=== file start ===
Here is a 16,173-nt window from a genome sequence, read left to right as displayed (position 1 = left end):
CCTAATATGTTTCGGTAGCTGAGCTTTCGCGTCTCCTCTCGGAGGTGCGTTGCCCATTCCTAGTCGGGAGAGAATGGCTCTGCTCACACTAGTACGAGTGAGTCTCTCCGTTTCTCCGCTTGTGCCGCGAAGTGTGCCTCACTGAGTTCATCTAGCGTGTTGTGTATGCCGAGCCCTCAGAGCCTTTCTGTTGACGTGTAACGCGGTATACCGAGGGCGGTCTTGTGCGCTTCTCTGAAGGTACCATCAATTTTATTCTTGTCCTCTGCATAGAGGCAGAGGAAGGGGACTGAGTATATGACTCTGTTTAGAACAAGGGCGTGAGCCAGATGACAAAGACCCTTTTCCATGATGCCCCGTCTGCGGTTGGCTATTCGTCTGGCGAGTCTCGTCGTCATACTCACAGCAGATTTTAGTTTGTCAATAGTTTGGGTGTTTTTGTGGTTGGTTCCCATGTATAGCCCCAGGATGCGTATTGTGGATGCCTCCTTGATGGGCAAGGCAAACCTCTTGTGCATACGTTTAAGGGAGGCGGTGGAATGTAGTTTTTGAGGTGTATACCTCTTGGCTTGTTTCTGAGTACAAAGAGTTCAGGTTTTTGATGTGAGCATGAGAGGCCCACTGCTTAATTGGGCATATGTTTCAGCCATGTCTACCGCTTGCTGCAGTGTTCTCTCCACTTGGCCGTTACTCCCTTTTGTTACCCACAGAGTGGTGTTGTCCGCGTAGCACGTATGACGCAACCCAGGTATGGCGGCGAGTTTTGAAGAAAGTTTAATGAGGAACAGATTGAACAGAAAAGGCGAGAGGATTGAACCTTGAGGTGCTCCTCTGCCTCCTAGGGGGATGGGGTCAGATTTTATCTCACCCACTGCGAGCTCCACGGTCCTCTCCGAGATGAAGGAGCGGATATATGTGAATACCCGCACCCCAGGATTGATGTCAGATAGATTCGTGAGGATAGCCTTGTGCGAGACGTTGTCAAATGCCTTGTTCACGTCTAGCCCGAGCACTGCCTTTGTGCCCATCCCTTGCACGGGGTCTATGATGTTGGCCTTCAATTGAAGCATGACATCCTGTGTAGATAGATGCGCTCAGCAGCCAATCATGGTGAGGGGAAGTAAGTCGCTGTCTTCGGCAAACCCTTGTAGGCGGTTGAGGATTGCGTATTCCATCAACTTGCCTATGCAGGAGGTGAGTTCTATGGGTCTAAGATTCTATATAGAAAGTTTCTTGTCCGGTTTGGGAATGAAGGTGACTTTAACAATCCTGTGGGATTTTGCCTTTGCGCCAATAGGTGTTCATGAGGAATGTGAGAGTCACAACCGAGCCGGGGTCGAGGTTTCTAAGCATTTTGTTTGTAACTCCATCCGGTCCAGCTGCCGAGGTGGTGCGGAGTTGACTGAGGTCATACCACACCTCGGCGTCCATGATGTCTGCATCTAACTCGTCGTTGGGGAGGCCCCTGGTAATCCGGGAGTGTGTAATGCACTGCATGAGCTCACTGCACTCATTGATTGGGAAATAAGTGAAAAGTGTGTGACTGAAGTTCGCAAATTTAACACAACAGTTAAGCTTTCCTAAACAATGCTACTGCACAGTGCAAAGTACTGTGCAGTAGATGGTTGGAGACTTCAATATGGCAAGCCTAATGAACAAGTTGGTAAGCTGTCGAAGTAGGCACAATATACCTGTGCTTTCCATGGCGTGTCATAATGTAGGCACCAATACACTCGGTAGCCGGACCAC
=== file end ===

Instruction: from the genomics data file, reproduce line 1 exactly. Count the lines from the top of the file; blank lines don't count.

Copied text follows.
Here is a 16,173-nt window from a genome sequence, read left to right as displayed (position 1 = left end):